# Velocity Gained as a Metal Object Approaches a Magnet

I need to find the Kinetic Energy gained as a steel bearing ball approaches a Neodymium magnet. I have the value for the magnetic flux density of the magnet, now I need to find a way to calculate the Kinetic Energy gained by the steel ball as it rolls towards the magnet.

Let's assume that the attraction kicks in at x meters away from the magnet. From that point, the ball accelerates towards the magnet. As it gets closer, the acceleration increases as well.

My first question is, what formulae can I use to find the magnetic attraction between the steel ball and the neodymium magnet of specific dimensions. If it requires more variables than an average student can find out, providing a point of reference or even an online calculator would be greatly appreciated. (ANSWERED)

My second question, how can I find the velocity with which the bearing ball strikes the magnet. As I stated, the acceleration constantly increases as the magnetic forces increase. This leads me to think that there is some calculus involved with the calculations, which isn't a problem. Providing a formula for this or a method to follow would be, again, greatly appreciated.

EDIT: I found a great website for calculating the force a neodymium magnet of specific dimensions applies to a steel surface (https://www.kjmagnetics.com/calculator.asp). I also read about position dependent acceleration, which is the case in my experiment. Now I need to combine these to come up with a final equation.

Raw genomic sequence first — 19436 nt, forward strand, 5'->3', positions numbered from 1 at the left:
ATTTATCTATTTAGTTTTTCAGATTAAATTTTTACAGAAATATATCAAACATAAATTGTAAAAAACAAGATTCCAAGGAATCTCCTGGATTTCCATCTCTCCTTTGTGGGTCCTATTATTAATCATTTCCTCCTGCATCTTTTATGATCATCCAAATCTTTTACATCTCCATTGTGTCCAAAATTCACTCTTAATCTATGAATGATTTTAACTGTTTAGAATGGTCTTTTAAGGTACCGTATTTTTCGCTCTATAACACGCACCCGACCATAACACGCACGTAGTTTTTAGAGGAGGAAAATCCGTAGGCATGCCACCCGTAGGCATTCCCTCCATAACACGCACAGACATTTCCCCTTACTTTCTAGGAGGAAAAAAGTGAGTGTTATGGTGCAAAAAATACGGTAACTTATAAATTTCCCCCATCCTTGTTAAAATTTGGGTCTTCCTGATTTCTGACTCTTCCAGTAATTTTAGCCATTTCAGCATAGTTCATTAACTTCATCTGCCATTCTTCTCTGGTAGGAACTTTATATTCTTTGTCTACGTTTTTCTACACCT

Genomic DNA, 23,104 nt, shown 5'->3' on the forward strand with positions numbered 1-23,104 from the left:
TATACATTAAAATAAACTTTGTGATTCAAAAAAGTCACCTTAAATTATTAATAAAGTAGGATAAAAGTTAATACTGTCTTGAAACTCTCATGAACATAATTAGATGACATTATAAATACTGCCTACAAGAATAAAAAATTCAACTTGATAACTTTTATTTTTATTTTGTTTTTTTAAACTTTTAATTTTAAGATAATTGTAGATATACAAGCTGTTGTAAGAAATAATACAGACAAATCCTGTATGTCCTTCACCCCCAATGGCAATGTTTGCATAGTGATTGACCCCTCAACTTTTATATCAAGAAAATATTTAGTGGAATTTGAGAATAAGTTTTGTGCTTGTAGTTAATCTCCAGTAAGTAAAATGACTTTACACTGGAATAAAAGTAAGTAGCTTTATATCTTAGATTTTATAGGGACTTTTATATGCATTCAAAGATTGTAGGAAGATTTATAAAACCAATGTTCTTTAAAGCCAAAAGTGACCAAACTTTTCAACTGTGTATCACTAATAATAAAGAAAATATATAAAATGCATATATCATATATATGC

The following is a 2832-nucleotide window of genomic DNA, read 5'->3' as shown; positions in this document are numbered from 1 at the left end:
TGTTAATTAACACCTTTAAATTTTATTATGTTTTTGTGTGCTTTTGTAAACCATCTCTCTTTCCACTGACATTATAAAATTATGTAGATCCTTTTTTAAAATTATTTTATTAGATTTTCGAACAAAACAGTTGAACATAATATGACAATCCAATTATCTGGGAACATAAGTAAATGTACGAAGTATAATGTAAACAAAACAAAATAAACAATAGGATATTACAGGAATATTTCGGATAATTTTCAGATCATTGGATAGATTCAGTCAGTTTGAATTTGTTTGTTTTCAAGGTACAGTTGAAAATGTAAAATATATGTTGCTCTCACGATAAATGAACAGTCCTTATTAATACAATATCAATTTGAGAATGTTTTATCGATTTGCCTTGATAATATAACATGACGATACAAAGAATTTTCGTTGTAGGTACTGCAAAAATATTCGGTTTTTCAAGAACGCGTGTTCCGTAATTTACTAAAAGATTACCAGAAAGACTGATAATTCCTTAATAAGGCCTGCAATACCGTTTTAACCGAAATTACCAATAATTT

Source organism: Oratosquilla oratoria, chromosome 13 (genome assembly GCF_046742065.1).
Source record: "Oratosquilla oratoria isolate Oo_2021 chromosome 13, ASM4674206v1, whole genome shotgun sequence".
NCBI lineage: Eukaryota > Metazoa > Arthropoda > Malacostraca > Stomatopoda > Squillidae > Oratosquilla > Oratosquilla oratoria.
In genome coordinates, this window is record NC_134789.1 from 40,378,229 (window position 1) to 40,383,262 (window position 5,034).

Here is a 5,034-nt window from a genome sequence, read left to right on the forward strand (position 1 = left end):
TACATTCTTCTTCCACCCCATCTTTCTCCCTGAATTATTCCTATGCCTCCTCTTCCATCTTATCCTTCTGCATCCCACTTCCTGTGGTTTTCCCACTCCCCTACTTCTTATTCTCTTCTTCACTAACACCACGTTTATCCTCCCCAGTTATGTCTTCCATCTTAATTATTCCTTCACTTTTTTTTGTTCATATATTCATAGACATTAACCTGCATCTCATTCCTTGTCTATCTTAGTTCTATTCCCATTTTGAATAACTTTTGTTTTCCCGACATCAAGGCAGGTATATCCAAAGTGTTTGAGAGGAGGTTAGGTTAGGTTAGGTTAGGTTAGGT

In a video I watched on position dependent acceleration, this formula is used

\begin{align} a(x) &= \frac{-9.81}{(1+(x/6371))^2} \\\\ \end{align}

This example is based on gravity, but I don't see a reason why it wouldn't work with magnetism. Here, 9.81 is the gravitational acceleration of Earth on its surface, and 6371 is the radius of Earth in kilometers.

If I were to apply this equation to the magnet, I would use the acceleration I derived from the link above as in place of 9.81. Please correct me if I'm wrong, but from my knowledge, the magnet doesn't necessarily has a "center of magnetism", meaning that I don't have to necessarily take the ratio of the distance and the radius (x/6371).

So, I found the answer for my first question, but the second question persists. Any help would be appreciated.

I would hook the bearing to a spring with a known spring constant and use that to find the force applied on the bearing. $F = kx$ is the spring force equation, where X is the distance extended, and k is the spring constant